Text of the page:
A team has been defined as “a group of two or more individuals who interact with and influence each other. Team members are held together by their interdependence and need for collaboration to achieve common goals.”

Stages of Team Development:
  • FORMING: testing and orientation, a time when members get to know each other and find out what is expected of them.
  • STORMING: individuals take on roles and responsibilities, competition is obvious and interpersonal conflicts are played out.
  • NORMING: There is a sense of cohesion. Roles are established. Consensus forms around objectives. There are common expectations about accomplishment of goals and members interact more efficiently.
  • PERFORMING: Members are more task-oriented. Things shift from establishing and maintaining relationships, to accomplishing objectives. Team members have learnt to coordinate their actions and manage conflicts. In high performance teams, members are highly cooperative, have a high level of trust in each other, are committed to group objectives and identify with the team.
  • DORMING: Periods of inactivity or no-growth are common experiences in the process.
  • ADJOURNING: most work teams eventually end…if several members leave the organization, are reassigned elsewhere, the plant shuts down or if there are lay-offs.


Is your work group really a TEAM? It may be interesting and beneficial to evaluate its degree of TEAMNESS.

SIGNS OF TEAMNESS: 
  • Management asks for team members’ input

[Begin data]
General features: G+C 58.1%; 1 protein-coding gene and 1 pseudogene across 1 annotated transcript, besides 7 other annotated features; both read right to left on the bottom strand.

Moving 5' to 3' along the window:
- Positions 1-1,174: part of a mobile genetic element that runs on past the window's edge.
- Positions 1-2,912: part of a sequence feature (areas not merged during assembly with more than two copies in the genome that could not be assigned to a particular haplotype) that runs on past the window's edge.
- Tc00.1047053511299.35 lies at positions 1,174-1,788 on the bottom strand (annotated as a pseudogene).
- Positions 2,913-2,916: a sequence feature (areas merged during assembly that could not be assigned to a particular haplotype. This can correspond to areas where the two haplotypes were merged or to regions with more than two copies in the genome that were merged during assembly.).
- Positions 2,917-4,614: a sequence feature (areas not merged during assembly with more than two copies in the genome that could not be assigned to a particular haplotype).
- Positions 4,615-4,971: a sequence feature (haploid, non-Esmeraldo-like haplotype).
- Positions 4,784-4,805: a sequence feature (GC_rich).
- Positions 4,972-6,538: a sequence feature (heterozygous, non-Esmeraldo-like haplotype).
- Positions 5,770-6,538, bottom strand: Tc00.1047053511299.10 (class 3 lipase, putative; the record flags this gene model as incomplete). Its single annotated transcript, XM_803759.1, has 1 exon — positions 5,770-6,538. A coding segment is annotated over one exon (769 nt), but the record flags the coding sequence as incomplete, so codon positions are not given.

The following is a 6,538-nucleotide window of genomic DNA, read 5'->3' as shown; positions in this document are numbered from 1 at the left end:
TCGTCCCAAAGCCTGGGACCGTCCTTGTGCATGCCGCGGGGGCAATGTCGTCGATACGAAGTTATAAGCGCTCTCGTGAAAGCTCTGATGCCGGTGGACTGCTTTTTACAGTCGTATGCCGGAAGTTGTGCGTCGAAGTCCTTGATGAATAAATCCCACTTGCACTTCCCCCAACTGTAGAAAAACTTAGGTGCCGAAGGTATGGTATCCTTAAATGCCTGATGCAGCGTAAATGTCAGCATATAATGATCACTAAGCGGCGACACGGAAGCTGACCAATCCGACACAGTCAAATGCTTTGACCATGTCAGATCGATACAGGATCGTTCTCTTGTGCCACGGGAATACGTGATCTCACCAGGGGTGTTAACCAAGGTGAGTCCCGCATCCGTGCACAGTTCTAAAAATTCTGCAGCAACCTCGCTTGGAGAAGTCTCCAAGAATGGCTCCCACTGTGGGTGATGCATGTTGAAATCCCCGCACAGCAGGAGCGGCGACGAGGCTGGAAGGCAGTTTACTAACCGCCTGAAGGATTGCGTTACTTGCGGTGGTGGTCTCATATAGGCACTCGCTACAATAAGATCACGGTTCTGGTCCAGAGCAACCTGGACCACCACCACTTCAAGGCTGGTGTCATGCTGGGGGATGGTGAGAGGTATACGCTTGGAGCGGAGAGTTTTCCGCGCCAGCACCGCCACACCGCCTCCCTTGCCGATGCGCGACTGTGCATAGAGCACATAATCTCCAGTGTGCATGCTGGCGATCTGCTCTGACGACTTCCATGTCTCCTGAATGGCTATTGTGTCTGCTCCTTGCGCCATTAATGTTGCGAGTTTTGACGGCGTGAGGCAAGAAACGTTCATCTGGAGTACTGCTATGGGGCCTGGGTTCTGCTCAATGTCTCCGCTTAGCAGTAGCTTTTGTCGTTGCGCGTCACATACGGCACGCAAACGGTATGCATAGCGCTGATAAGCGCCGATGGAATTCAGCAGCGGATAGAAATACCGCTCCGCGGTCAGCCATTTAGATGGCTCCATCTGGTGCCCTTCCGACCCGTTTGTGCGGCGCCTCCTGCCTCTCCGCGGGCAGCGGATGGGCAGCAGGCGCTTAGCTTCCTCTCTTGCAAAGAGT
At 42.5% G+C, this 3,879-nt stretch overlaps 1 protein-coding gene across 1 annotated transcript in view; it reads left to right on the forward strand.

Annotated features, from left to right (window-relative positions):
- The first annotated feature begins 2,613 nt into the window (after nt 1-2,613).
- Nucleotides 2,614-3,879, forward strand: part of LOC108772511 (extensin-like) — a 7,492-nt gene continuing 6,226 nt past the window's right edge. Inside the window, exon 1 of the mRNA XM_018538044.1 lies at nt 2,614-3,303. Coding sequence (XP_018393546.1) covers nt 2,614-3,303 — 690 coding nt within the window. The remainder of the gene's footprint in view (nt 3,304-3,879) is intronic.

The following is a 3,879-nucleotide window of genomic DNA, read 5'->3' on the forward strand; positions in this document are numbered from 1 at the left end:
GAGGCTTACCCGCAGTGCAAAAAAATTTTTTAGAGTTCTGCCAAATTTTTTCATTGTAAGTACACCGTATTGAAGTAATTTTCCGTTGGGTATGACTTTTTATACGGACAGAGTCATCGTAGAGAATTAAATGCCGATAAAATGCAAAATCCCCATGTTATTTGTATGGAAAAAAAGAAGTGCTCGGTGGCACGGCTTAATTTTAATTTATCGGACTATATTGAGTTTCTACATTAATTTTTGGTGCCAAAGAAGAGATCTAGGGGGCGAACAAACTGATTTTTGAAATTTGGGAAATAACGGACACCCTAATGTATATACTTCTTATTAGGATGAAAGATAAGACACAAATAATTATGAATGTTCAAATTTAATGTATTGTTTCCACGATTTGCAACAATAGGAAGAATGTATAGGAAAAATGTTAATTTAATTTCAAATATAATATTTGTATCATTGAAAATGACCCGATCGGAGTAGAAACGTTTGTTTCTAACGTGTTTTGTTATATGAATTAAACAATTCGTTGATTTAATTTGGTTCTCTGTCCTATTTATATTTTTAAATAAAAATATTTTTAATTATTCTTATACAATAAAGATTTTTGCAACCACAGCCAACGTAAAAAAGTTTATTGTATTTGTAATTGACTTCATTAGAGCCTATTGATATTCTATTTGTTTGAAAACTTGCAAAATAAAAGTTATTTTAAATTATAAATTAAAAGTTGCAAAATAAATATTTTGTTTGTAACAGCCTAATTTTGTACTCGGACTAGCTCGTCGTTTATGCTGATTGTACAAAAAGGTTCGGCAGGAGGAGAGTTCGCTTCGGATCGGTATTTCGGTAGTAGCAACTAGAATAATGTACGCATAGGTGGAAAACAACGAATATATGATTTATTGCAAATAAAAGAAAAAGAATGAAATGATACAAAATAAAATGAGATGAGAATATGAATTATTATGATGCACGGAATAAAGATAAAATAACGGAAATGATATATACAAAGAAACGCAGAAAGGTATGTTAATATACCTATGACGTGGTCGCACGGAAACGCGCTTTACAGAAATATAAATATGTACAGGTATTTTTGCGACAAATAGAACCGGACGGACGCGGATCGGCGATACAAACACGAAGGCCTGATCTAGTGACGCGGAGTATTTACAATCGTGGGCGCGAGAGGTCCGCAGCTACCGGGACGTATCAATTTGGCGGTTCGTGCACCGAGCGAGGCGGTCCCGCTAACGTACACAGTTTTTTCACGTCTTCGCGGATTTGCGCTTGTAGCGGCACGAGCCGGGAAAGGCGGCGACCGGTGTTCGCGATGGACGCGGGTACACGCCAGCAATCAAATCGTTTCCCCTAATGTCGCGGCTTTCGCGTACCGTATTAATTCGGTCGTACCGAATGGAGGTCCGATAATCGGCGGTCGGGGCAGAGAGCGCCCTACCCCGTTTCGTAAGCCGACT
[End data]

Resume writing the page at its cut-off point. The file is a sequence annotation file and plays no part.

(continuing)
• Team members have confidence in management
  • Motivation is high
  • Team members have a positive attitude towards the organization and its goals
  • Communication is open and extensive
  • Information flows freely throughout the levels of the organization
  • Decision making is shared
  • Emphasis is on self-control and problem solving
  • Goal setting and performance standards are high but realistic
  • The organization is committed to career development through training and job enlargement
  • There is Unity of Purpose and Collective Responsibility
  • PARTICIPATION IS THE KEY TO EVERYTHING


Well, what is the verdict? Is your work team really a team or is it just a work group?

By: Shona Heron

HRMAJ - Western Chapter
April 2007

Tuesday, March 14, 2017

How Human Resource Professionals Can Prevent the Need for Outside Consultants

As a consultant, I am often called in to solve a simple problem that most Human Resource professionals could solve for their companies.